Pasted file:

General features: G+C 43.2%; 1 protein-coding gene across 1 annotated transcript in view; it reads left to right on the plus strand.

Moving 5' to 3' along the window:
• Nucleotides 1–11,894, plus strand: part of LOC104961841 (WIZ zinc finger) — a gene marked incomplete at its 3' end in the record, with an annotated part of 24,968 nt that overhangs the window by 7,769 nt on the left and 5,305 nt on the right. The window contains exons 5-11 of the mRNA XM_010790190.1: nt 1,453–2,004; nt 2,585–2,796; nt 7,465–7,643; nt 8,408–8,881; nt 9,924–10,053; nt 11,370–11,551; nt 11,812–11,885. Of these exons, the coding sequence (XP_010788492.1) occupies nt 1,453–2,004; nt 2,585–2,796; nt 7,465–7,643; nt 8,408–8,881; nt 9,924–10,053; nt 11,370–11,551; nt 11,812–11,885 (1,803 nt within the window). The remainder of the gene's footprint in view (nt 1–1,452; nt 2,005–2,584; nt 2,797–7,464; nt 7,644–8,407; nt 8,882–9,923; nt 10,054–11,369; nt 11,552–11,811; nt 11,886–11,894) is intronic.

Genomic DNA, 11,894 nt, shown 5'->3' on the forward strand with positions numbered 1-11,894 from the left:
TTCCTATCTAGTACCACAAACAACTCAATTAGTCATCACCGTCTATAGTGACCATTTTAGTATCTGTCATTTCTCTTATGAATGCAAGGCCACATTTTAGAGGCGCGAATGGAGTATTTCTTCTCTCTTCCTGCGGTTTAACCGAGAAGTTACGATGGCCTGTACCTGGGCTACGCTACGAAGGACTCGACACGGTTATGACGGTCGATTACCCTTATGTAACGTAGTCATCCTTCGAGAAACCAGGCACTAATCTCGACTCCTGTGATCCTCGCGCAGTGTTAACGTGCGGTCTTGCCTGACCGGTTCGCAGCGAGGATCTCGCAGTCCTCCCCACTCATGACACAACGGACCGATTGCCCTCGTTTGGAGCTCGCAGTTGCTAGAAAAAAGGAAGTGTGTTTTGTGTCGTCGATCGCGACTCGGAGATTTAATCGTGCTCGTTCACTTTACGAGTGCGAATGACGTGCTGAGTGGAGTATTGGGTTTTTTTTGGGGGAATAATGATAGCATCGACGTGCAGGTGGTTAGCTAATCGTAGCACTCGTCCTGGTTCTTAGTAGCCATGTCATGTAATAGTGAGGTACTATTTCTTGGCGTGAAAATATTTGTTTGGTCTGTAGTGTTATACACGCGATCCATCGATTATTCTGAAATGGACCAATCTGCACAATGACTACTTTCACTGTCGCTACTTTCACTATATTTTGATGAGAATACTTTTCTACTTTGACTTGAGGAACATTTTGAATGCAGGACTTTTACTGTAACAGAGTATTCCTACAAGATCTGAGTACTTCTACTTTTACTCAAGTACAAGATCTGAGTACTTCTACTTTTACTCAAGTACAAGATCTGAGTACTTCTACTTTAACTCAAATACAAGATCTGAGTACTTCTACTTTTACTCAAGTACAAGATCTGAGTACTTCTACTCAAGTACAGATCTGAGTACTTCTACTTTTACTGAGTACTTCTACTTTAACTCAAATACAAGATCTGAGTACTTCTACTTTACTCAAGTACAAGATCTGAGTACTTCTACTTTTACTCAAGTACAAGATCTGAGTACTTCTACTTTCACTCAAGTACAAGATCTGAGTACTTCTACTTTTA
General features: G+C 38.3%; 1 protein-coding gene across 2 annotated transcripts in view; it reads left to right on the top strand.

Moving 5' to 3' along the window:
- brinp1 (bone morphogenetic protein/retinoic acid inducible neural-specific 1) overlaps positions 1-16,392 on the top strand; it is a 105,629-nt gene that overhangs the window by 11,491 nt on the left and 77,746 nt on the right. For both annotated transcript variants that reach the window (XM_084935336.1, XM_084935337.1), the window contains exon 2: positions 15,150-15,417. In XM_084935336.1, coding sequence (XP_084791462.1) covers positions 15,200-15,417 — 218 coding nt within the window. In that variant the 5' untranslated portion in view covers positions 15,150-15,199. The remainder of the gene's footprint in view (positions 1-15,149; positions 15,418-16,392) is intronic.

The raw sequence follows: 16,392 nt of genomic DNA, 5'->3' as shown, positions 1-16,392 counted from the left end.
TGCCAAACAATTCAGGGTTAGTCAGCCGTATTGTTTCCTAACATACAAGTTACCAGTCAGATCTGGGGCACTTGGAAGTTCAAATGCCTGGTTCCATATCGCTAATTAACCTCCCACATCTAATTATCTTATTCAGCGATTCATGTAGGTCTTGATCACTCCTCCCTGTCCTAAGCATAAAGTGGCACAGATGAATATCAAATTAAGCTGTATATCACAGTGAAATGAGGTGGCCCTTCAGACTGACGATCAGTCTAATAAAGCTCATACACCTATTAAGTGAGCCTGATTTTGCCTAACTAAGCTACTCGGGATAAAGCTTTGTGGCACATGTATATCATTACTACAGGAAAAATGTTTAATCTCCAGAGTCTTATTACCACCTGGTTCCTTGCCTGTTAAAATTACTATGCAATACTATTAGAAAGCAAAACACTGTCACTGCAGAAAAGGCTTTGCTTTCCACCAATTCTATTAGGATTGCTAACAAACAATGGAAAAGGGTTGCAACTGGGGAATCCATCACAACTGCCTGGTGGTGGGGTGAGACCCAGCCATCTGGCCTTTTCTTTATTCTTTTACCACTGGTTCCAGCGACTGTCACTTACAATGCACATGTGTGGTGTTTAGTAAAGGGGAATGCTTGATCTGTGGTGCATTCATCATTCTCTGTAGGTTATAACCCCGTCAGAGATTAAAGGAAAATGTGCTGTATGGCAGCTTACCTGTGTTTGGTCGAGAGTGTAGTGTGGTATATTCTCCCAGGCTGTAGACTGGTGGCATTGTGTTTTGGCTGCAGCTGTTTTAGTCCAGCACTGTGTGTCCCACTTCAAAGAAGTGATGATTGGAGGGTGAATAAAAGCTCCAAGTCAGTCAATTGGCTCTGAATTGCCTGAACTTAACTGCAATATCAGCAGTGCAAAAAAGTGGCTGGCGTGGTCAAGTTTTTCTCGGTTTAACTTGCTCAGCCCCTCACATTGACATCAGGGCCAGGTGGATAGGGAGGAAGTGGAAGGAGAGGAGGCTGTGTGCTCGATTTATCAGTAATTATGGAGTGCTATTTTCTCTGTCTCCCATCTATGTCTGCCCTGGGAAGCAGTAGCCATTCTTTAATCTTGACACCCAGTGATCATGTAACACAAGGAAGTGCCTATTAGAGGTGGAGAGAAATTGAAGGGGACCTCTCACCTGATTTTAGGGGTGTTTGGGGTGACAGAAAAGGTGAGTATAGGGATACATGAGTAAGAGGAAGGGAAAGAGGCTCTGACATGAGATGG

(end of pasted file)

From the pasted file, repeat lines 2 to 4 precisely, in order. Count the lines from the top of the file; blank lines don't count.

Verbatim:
Moving 5' to 3' along the window:
• Nucleotides 1–11,894, plus strand: part of LOC104961841 (WIZ zinc finger) — a gene marked incomplete at its 3' end in the record, with an annotated part of 24,968 nt that overhangs the window by 7,769 nt on the left and 5,305 nt on the right. The window contains exons 5-11 of the mRNA XM_010790190.1: nt 1,453–2,004; nt 2,585–2,796; nt 7,465–7,643; nt 8,408–8,881; nt 9,924–10,053; nt 11,370–11,551; nt 11,812–11,885. Of these exons, the coding sequence (XP_010788492.1) occupies nt 1,453–2,004; nt 2,585–2,796; nt 7,465–7,643; nt 8,408–8,881; nt 9,924–10,053; nt 11,370–11,551; nt 11,812–11,885 (1,803 nt within the window). The remainder of the gene's footprint in view (nt 1–1,452; nt 2,005–2,584; nt 2,797–7,464; nt 7,644–8,407; nt 8,882–9,923; nt 10,054–11,369; nt 11,552–11,811; nt 11,886–11,894) is intronic.

Genomic DNA, 11,894 nt, shown 5'->3' on the forward strand with positions numbered 1-11,894 from the left: